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Strategies for coping with seasonal affective disorder

How to Cope with Seasonal Affective Disorder

What are the best ways of coping with seasonal affective disorder?

Seasonal affective disorder (SAD) is a type of depression that comes and goes with the four seasons, typically manifesting during the cold autumn and winter months when the days are shorter, darker, and chillier. We spend far more time indoors during the cold season, and often the time we spend outdoors is hurried and brief due to the cold, often wet conditions.

SAD affects both therapists and their clients, so we should be mindful of it during the cold season. It is a "real" condition in as much as it is recognised by science. It should be approached with the same seriousness as any other mood disorder.

The exact physical causes of SAD are not fully understood, but evidence appears to point to changes in levels of the hormones melotonin and seratonin. Melatonin is a hormone that causes sleepiness, and in people with SAD, the body may produce it in higher than normal levels. Serotonin affects mood, appetite, and sleep, and a lack of sunlight may lead to lower serotonin levels, which is linked to feelings of depression.

Another theory is that a lack of sunlight might stop a part of the brain called the hypothalamus working properly, which may affect the production of melatonin and serotonin, and the body's internal clock (circadian rhythm).

Or maybe it's just exposure to prolonged gloomy weather.

The symptoms of SAD include:

  • Feeling listless, sad, or down most of the day, nearly every day
  • Losing interest in otherwise enjoyable activities
  • Experiencing changes in appetite or weight
  • Having problems with sleep
  • Feeling sluggish or agitated
  • Having low energy
  • Feeling hopeless or worthless
  • Having difficulty concentrating
  • Oversleeping (hypersomnia)
  • Trouble sleeping (insomnia)
  • Increased irritability

How to treat seasonal affective disorder:

Light therapy: Lack of exposure to natural light is one of the apparent reasons behind winter SAD, so light therapy (AKA phototherapy), can be beneficial in keeping the symptoms at bay. Many studies have shown that light therapy can be an effective treatment for SAD.

Exercise: Regular physical exercise during the autumn and winter months can help to maintain an appropriate circadian rhythm, thereby keeping SAD symptoms at bay. Exercise can activate neurotransmitters and increase mood.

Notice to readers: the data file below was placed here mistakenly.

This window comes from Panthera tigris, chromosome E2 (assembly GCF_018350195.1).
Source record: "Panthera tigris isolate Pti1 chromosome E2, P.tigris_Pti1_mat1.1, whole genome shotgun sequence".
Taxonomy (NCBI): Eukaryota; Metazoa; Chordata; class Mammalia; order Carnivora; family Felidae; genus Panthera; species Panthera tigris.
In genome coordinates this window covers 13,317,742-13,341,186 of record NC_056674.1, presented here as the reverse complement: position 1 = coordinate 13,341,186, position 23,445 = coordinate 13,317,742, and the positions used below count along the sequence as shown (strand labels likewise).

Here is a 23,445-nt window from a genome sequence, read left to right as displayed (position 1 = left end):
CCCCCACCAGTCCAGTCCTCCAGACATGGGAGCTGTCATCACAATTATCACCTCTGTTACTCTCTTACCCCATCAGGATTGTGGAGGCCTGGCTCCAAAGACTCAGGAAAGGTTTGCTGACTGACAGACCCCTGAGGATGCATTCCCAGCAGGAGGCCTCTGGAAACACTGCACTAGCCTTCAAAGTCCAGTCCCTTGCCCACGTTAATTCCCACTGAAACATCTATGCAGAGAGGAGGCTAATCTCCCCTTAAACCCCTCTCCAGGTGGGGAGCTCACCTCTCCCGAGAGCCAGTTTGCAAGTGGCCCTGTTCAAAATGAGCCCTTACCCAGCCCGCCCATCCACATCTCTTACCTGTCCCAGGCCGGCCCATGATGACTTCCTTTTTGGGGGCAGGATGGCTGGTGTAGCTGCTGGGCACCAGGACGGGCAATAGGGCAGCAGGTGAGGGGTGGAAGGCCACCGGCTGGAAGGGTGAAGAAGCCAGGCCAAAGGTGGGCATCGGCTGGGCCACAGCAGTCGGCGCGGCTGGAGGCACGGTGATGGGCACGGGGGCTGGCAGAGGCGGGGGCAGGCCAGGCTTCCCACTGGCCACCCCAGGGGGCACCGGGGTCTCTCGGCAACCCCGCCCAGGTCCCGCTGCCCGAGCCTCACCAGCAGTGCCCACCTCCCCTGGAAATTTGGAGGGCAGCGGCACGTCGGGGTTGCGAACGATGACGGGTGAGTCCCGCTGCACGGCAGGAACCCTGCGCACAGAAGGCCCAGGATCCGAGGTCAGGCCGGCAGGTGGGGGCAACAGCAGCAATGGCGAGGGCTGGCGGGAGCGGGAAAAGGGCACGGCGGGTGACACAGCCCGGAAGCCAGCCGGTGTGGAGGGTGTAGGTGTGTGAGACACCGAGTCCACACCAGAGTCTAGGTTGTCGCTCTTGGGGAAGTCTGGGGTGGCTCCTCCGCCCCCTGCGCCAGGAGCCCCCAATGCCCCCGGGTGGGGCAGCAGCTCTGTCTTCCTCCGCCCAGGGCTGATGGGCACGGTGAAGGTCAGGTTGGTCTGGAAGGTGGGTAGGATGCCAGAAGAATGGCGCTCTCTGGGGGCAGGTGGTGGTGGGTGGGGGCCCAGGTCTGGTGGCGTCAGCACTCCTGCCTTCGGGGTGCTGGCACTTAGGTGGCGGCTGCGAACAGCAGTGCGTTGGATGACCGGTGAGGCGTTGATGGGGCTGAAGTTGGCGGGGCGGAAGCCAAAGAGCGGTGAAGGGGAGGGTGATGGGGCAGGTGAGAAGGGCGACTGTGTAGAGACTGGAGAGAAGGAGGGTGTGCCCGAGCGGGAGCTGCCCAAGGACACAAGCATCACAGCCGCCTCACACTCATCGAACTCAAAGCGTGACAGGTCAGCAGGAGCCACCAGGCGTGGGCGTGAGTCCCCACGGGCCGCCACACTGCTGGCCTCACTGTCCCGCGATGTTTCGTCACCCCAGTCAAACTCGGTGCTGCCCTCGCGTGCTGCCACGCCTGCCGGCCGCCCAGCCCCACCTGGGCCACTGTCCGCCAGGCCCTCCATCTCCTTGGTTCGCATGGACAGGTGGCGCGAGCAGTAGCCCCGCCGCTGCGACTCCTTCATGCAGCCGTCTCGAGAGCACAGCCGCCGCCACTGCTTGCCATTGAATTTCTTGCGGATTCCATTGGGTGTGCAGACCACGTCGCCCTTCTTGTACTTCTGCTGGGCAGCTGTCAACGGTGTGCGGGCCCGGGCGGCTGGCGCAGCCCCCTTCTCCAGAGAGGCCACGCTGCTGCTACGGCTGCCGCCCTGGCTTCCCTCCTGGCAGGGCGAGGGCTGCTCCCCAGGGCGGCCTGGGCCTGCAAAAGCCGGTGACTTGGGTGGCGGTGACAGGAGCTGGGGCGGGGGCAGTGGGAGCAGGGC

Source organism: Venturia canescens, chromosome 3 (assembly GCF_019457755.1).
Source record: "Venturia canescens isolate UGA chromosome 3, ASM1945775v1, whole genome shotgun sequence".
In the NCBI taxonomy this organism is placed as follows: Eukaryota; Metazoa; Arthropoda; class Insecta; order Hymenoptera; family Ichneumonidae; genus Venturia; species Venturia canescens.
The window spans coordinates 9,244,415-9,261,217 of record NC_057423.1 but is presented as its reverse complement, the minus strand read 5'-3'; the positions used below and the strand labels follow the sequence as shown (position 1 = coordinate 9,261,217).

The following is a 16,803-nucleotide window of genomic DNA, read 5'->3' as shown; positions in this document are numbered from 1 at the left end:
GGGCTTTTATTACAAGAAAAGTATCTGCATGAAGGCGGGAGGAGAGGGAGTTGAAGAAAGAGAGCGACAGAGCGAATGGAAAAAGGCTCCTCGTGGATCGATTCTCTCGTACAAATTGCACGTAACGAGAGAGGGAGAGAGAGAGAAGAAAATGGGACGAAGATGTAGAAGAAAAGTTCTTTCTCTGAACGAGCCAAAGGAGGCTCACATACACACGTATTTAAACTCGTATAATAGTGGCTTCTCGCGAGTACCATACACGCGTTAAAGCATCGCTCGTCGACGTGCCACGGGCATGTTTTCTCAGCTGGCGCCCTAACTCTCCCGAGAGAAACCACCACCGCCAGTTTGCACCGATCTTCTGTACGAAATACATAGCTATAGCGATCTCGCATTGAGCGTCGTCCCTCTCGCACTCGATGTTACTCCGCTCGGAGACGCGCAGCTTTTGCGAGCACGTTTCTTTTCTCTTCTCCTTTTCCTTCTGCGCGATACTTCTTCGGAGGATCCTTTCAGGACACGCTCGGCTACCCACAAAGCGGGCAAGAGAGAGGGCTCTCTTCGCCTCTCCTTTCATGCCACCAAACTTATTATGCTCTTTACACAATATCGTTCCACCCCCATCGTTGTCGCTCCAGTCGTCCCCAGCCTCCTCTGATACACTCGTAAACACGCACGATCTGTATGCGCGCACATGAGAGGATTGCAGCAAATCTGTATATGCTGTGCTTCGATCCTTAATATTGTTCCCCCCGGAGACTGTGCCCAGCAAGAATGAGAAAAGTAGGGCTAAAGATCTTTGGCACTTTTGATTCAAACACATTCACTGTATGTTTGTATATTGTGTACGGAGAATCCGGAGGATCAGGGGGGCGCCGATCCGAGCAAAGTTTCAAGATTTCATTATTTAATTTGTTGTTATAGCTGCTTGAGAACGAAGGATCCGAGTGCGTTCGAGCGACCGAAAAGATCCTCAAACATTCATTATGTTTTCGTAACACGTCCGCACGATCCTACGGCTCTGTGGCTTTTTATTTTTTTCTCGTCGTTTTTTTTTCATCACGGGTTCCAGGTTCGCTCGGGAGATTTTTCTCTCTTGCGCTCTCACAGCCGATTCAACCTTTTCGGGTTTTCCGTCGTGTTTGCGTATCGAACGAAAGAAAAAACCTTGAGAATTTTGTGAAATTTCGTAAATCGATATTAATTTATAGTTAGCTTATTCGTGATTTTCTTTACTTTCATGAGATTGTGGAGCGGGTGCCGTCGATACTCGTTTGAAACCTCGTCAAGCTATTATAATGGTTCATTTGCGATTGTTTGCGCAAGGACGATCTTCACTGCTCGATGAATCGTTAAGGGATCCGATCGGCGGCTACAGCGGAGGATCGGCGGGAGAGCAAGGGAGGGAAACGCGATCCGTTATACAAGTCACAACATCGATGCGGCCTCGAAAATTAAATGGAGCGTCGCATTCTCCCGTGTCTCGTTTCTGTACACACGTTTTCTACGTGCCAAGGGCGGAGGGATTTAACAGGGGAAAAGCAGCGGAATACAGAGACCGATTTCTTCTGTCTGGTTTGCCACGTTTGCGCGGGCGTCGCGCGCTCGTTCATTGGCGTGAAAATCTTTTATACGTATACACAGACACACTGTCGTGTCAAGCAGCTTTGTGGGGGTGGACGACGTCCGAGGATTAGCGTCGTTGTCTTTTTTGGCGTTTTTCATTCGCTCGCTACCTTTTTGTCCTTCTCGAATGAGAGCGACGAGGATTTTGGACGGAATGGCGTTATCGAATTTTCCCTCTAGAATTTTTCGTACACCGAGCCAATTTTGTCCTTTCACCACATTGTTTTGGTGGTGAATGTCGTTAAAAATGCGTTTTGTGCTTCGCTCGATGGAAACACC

Sun exposure: Be extremely mindful of making the most of a sunny day. Try sitting outside for a bit during the day or even just opening the blinds to absorb nature’s vitamin D. It appears that exposure to sunlight early in the day is especially useful.

Maintain routines: Try to keep up everyday activities, as this can be the most helpful thing in coping with SAD. Stick to a treatment plan and attend therapy appointments when scheduled.

Connect with friends and loved ones: Having a positive support network can boost one's mood and distract from any negative feelings. Spending time with loved ones appears to have a beneficial effect.

The Danish have a concept called Hygge (pronounced hoog-ah). It roughly translates as making the most of coziness and sharing time with friends. Light a fire, light candles, open a bottle of wine... Maybe this kind of head-on approach to the gloomy months is a good solution?

Meditation: Meditation can calm the mind and release anxious thoughts. After meditating, many people feel more at peace and relaxed due to a rise in serotonin levels.

Aromatherapy: The bright scents of citrus are thought to be both energising and uplifting. Incorporate an essential oil diffuser and experiment with sweet orange, mandarin, and neroli essential oils. Fill interior spaces with these sharp, fruity aromas.

Take a winter vacation: Taking a winter vacation to warmer climates can help alleviate symptoms of SAD by putting a pause on cold, overcast skies.

Eat well: Eating well and watching out for the carbs can help in coping with SAD.

Psychotherapy: SAD is a genuine disorder and may manifest in severe way depending on outstanding factors, including genetics. Professional help may be the best option for those with severe SAD.

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